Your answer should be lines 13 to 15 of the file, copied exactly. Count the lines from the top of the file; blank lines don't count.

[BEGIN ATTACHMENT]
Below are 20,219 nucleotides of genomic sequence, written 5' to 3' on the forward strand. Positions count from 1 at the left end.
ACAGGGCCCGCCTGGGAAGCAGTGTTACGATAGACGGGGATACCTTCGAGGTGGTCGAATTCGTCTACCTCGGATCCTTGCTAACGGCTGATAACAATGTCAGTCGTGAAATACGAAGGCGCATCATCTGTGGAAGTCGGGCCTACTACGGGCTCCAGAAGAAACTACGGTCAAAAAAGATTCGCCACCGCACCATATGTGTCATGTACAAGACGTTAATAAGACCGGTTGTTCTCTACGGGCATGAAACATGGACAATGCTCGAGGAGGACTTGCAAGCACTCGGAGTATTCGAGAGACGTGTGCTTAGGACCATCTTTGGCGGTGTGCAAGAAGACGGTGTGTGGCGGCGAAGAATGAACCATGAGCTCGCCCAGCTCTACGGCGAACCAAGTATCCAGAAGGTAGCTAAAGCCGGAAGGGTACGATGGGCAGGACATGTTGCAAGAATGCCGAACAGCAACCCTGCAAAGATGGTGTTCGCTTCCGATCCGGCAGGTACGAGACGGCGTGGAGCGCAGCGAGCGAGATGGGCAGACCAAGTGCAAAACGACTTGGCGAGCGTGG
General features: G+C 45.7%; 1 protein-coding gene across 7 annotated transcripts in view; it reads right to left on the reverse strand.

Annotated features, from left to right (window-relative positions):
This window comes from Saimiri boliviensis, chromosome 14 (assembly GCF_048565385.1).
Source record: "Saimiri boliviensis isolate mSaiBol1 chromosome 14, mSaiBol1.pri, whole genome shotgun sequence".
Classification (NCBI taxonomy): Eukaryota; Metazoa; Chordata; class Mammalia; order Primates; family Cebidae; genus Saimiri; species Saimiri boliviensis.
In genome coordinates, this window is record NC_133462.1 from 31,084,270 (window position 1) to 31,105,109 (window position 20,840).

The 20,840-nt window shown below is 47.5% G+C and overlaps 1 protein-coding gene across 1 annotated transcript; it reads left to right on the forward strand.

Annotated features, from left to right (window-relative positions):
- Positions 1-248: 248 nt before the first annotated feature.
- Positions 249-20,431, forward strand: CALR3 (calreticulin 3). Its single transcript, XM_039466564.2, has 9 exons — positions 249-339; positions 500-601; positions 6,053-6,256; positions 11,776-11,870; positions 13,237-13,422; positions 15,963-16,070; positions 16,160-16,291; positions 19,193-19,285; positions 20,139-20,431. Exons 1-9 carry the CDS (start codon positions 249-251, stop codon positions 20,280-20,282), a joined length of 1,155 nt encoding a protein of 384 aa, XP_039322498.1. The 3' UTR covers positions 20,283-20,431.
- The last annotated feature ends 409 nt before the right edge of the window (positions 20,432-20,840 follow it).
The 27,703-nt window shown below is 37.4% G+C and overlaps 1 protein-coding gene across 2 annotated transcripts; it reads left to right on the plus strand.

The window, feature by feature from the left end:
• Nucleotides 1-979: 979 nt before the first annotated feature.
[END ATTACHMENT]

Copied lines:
- The last annotated feature ends 409 nt before the right edge of the window (positions 20,432-20,840 follow it).
The 27,703-nt window shown below is 37.4% G+C and overlaps 1 protein-coding gene across 2 annotated transcripts; it reads left to right on the plus strand.

The window, feature by feature from the left end: